Academic journal article Science Fiction Film and Television

Love Machines: Boy Toys, Toy Boys and the Oxymorons of A.I.: Artificial Intelligence

Academic journal article Science Fiction Film and Television

Love Machines: Boy Toys, Toy Boys and the Oxymorons of A.I.: Artificial Intelligence

Article excerpt

In Bruno Schulz's extraordinary little book, The Street of Crocodiles (1934), the narrator's father (who believes that tailors' dummies should be treated as people) warns his children (64):

Matter never makes jokes; it is always full of the tragically serious. Who dares to think that you can play with matter, that you can shape it for a joke, that the joke will not be built in, will not eat into it like fate, like destiny? Can you imagine the pain, the dull imprisoned suffering, hewn into the matter of that dummy which does not know why it must be what it is, why it must remain in that forcibly imposed form which is no more than a parody? Do you understand the power of form, of expression, of pretense, the arbitrary tyranny imposed on a helpless block, and ruling it like its own, tyrannical, despotic soul?

In what follows, I want to explore both the joke and the tragic seriousness of two culturally significant dummies, jointly tailored by two major American filmmakers in the sf film, A.I.: Artificial Intelligence (US 2001). The filmmakers are, of course, Stanley Kubrick, who worked on pre-production of the film for many years before his death in 1999, and Steven Spielberg, who ultimately wrote and directed the final screenplay. The dummies at issue are two male robots whose forcibly imposed form is human, and both are programmed as what I shall call here - as a joke and in tragic seriousness - 'love machines'. However, like the two filmmakers' respective cinematic oeuvres and cosmologies, these love machines could not be more contradictory in form and function. Yet, also like the filmmakers, the robots' seeming binary opposition comes into complementary conjunction and confusion in A.I. - and says something important (and sad) about the contemporary American technological (and male) imagination and its irreconcilable and irresolute visions of what, in both cases, seems an inevitably inhuman future. This is a future presently conceived as always already past and expressed in acts of mourning and nostalgia: a 'forever after' in which male bodies (and, by extension, all human beings) are figured as abandoned, hollowed out, in pieces - and then memorialised long after they have actually vanished from the face of the earth.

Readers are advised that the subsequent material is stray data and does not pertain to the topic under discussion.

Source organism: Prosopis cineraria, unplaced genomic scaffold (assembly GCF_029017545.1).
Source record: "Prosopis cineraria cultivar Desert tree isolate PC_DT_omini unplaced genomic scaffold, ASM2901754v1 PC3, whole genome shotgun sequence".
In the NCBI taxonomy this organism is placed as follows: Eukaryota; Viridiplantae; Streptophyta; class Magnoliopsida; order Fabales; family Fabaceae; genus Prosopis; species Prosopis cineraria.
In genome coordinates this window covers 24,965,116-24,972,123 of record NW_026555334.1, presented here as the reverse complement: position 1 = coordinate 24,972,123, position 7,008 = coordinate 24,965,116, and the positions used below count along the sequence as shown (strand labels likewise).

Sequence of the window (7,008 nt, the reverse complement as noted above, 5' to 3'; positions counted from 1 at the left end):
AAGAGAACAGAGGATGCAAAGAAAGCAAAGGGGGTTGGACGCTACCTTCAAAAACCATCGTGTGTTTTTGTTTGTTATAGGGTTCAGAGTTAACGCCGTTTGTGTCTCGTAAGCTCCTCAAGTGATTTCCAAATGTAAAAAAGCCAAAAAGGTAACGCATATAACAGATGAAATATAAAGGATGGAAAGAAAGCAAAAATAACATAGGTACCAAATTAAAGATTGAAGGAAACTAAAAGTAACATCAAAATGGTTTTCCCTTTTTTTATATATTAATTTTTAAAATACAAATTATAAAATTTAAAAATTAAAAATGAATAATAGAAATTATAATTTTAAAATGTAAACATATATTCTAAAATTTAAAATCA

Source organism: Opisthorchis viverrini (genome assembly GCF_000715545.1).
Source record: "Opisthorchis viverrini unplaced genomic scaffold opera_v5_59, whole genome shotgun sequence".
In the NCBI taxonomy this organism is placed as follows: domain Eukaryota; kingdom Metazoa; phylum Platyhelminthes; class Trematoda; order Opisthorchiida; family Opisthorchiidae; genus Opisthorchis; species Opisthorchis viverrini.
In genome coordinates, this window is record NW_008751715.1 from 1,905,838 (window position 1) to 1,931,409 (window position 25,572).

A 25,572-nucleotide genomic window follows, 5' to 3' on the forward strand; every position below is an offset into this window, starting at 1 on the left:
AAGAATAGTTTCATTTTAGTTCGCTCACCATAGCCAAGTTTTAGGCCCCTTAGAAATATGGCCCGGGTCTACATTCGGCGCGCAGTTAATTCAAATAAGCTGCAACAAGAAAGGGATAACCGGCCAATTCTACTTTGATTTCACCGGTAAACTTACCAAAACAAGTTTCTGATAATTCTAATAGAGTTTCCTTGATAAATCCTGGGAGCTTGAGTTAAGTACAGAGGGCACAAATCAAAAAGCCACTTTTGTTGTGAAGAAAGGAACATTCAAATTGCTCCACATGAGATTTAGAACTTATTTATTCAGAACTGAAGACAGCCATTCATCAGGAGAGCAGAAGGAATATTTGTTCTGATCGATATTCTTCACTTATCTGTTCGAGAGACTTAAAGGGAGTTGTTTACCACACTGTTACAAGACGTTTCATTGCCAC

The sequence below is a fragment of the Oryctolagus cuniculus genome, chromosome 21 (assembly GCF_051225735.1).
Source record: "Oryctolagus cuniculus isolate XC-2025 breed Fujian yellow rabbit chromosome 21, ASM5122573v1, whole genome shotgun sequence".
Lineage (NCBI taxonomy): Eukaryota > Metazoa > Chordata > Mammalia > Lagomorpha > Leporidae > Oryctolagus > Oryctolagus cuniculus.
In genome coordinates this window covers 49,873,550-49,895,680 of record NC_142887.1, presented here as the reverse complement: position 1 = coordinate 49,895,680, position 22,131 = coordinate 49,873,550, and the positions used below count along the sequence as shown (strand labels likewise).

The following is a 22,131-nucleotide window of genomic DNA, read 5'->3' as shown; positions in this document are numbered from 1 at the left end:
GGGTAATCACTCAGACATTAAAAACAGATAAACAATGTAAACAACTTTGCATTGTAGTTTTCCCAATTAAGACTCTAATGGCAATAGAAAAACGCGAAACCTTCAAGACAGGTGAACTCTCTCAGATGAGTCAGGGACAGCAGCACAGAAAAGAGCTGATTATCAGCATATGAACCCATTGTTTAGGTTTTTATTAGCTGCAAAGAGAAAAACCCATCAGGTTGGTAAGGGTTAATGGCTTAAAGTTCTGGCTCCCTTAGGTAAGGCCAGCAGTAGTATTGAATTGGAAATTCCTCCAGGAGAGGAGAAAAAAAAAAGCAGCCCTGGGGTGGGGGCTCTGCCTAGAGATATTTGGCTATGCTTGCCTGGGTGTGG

J. P. Telotte argues that 'the image of human artifice, figured in the great array of robots, androids, and artificial beings found throughout the history of the sf film, is the single most important one in the genre' (5). Amidst this humanoid array, he singles out the robot, in particular, as 'a trope or mechanism for revealing a human nature that has been largely drained of identity, an abandoned body' (150), a literal image of the 'anatomized, hollowed-out, modern self ... that underscores [the] degree to which we all seem to have become mechanized, programmed beings, bodies detached from spirit' (165). I would suggest, however, that the trope of the abandoned body is not necessarily synonymous with the hollowed-out or empty body - and, indeed, in their differences, may generate specific narratives of our imaginary relations with technology that are contradictory, if also complementary, in their potential convergence. Such is the case with the narratives generated by the two central robotic protagonists in A.I., a highly anticipated film that upon its release was, for most viewers, a major disappointment. A.I. was criticised not only, and at once, for being both too cold and too sentimental but also for its inability to integrate what one critic has called its 'Kubrickian irony and Spielbergian ick' (Burr 51). Furthermore, it was excoriated for being narratively irresolute and seemingly unable to end, ending as it does several times over. And yet all this is precisely what makes A.I. so interesting, for the film points to two quite opposed cultural visions of our displaced technological existence - both of which converge with ambivalent force to abandon, hollow out and mourn an always already failed and lost 'humanity' (significantly coded as male). …

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